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I'm using an external interrupt to measure the frequency of a signal, the AVR clock is at 8MHz. I'm essentially counting the ticks between pin toggles using a 16 bit timer (with some handling for overflows for slow signals).

The skeleton code is as follows:

int main(void){
clearbit(DDRD,PD2);
PCMSK3 = 0x00;
setbit(PCMSK3, PCINT26);
setbit(PCICR,PCIE3);
setbit(TIMSK1,TOIE1);
setbit(TCCR1B, CS10);

while(1){
}
return 0;
}

ISR(PCINT3_vect){
    togglebit(PORTD, PD1);  
    countl = TCNT1L;
    counth = TCNT1H;
    soverflow = overflow;
    overflow = 0;
    TCNT1 = 0x0000;
    return;
}

/* Overflow timer */
ISR(TIMER1_OVF_vect){
    overflow++;
    return;
}

This works pretty much as desired, however I'm unable to measure anything shorter than around 49 cycles. The two scope images show the problem. The yellow trace is from the external oscillator, the blue trace is the pin toggle inside the interrupt handler. There is nothing in the main loop, and having things there doesn't change the results significantly. All the variables are uint8_t. Reading the count in high and low bytes gained a bit of speed (compared to a single 16 bit read/write).

The best I've been able to do is ~95kHz, but I'm curious as to where the lost cycles are going. The assignments can't be more than a few cycles each and if I understand right, ISR basically calls cli() on entry and sei() on exit, so the only thing that happens is the timer gets reset, the function returns and we wait for the next toggle.

Scope trace for low frequency

enter image description here

EDIT

void get_count(void){
    uint8_t i=0, oldpin, newpin;
    setbit(TIMSK1,TOIE1);
    setbit(TCCR1B, CS10);
    sei();
    while(getbit(PIND, PD2) != 0){
    continue;
    }
    while(getbit(PIND, PD2) != 1){
    continue;
    }
    TCNT1 = 0;
    while(getbit(PIND, PD2) == 1){
        continue;
    }
    countl = TCNT1L;
counth = TCNT1H;
    TCNT1 = 0;
    soverflow = overflow;
    overflow = 0;
    clearbit(TIMSK1,TOIE1);
clearbit(TCCR1B, CS10);
    cli();
    return;
    }

This gets me down to around around 400kHz before things start getting iffy. Not sure there's much more I can do to make it lower. I wait for the pin to transition to 1, start the timer and time how long it takes go to zero, i.e. half a clock cycle.

enter image description here enter image description here

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  • 4
    \$\begingroup\$ No, there is a lot more going on in ISRs, you can see this by disasembling your code. Take a look here help? \$\endgroup\$ – angelatlarge Apr 7 '13 at 6:08
  • \$\begingroup\$ Thanks, interesting read! I'll try writing a tight loop instead, see how that pans out. If possible I'll put scope results up for both so people can see the difference. \$\endgroup\$ – Josh Apr 7 '13 at 6:27
  • \$\begingroup\$ I think I'm going to call it a night, apologies for the ninja editing! I'm keeping interrupts on because I need to be able to deal with large counts too - for low light levels. Shame the sensor isn't really much use outdoors, sunlight saturates it like crazy, I really want it for the other end of the spectrum - very low frequency work. I was just curious to see what sort of acquisition limit I could get. \$\endgroup\$ – Josh Apr 7 '13 at 7:33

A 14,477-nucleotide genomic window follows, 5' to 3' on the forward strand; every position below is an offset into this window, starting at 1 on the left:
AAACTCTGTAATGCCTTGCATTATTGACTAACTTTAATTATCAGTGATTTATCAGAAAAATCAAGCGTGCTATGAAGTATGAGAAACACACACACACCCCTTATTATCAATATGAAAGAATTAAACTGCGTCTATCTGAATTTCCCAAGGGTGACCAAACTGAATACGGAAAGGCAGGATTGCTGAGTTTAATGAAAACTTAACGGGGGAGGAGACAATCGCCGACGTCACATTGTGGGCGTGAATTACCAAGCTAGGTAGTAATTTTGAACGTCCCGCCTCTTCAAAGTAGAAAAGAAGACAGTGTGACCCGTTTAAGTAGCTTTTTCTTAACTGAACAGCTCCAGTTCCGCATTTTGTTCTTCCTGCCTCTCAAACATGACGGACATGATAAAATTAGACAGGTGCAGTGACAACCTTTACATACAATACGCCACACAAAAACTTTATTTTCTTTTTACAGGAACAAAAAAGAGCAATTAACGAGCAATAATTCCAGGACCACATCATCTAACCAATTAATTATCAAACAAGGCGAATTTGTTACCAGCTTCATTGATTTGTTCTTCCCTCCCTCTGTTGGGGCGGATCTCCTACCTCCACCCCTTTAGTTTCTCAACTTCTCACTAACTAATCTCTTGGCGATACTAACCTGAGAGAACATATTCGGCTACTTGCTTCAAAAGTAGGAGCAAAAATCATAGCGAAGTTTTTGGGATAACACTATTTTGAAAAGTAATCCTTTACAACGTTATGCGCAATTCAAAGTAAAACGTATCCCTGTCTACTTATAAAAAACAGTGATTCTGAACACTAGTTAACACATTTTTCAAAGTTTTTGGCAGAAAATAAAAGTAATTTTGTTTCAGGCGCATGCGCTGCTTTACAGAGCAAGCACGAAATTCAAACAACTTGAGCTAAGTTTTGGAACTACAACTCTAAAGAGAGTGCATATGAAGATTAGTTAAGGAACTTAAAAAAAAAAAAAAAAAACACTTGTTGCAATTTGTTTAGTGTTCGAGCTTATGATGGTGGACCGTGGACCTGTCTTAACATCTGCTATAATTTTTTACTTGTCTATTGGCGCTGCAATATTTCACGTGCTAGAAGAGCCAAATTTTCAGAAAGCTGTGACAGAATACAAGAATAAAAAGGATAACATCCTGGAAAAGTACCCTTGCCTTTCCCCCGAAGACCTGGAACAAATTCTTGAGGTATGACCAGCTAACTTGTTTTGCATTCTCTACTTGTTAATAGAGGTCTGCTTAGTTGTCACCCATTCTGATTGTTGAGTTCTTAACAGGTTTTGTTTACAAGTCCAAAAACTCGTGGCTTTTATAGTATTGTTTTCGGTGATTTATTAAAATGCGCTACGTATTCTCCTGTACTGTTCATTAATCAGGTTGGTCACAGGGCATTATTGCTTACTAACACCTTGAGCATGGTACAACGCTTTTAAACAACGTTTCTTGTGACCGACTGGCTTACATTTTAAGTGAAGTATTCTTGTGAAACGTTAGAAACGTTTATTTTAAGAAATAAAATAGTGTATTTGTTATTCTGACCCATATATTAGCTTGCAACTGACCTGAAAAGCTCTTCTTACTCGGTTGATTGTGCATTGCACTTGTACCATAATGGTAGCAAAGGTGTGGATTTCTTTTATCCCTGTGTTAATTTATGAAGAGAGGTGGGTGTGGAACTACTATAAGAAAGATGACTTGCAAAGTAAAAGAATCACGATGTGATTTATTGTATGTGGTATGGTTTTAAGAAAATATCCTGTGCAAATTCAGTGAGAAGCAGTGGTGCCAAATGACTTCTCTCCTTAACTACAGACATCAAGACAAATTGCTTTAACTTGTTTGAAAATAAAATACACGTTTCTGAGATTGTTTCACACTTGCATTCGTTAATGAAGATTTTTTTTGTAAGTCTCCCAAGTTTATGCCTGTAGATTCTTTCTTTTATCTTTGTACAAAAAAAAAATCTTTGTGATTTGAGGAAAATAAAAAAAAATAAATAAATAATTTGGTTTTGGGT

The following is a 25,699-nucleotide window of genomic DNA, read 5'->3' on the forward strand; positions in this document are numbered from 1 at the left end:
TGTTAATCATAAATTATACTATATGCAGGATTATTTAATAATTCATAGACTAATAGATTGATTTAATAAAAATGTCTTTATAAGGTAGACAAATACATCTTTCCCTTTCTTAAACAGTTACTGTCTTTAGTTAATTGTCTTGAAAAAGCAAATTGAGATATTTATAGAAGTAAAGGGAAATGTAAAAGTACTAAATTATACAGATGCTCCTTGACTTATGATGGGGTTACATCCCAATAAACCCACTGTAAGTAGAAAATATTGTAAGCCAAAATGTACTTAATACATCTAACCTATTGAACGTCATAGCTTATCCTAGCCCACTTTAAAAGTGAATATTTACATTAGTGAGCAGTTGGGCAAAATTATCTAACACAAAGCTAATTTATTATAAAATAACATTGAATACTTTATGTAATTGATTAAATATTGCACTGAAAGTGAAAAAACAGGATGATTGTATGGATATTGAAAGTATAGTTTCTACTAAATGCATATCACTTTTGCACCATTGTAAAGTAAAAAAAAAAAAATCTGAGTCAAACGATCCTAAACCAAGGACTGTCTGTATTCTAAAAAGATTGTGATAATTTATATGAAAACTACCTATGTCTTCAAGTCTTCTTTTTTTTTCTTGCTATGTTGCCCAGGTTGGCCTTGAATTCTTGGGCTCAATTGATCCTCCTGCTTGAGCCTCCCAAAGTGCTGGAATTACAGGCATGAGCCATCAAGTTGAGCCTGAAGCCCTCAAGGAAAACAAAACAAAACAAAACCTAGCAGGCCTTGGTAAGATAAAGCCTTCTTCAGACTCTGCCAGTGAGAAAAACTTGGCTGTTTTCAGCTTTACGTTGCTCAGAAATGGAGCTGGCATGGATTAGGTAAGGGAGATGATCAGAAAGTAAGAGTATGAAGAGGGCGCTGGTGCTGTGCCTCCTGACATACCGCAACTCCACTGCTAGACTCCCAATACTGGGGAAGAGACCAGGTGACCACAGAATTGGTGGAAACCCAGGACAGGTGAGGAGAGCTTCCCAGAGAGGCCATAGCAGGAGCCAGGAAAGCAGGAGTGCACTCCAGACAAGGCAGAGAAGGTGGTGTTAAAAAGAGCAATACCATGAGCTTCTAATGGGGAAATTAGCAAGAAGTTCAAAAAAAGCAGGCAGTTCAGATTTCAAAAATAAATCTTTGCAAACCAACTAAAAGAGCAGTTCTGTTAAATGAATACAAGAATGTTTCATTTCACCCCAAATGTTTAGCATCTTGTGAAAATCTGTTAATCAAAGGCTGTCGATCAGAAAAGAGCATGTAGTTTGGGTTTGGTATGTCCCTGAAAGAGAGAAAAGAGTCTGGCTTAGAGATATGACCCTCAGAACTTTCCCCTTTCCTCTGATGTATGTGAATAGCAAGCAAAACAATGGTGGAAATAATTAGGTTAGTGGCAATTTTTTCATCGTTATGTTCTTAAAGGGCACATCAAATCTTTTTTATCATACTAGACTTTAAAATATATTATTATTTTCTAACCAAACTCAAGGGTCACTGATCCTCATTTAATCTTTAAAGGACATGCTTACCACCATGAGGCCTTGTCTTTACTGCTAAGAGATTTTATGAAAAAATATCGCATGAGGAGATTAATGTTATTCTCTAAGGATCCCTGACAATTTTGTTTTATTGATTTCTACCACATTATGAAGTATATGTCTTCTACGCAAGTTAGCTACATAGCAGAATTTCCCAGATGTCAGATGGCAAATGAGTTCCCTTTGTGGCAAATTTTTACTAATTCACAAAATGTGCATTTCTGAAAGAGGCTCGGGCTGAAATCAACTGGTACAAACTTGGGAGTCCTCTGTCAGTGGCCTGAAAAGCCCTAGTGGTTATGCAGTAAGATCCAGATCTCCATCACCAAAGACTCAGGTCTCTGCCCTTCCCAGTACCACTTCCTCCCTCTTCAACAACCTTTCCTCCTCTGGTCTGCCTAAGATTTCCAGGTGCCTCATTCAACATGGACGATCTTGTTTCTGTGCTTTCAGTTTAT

• \$\begingroup\$ @angelatlarge, if you want the credit, copy that to another answer and I'll mark it as solved. \$\endgroup\$ – Josh Apr 7 '13 at 13:13
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As @angelatlarge said your first task is to view the disassembly of your interrupt vector to determine how many cycles your code actually takes. Second, you have to realize that there is additional overhead associated with a call to an interrupt vector. Here is an extract from the ATMega328P datasheet, section 7.7.1 - this should be representative of all AVRs:

The interrupt execution response for all the enabled AVR interrupts is four clock cycles minimum. After four clock cycles the program vector address for the actual interrupt handling routine is executed. During this four clock cycle period, the Program Counter is pushed onto the Stack. The vector is normally a jump to the interrupt routine, and this jump takes three clock cycles. If aninterrupt occurs during execution of a multi-cycle instruction,this instruction is completed before the interrupt is served. If an interrupt occurs when the MCU is in sleep mode, the interrupt exe-cution response time is increased by four clock cycles. This increase comes in addition to the start-up time from the selected sleep mode. A return from an interrupt handling routine takes four clock cycles. During these four clock cycles, the Program Counter (two bytes) is popped back from the Stack, the Stack Pointer is incremented by two, and the I-bit in SREG is set.

So, to sum it up:

  1. 4 clock cycles to push PC onto the stack
  2. 3 clock cycles to jump to interrupt handler
  3. Up to 3 clock cycles if a multi-cycle instruction is interrupted (AVR instruction set table in the same document indicates that 4 cycles is the longest instruction)
  4. 4 more clock cycles when exiting the interrupt to restore PC, increment SP, etc.

This adds anywhere from 11-14 additional cycles of overhead on top of however many cycles your interrupt code takes.

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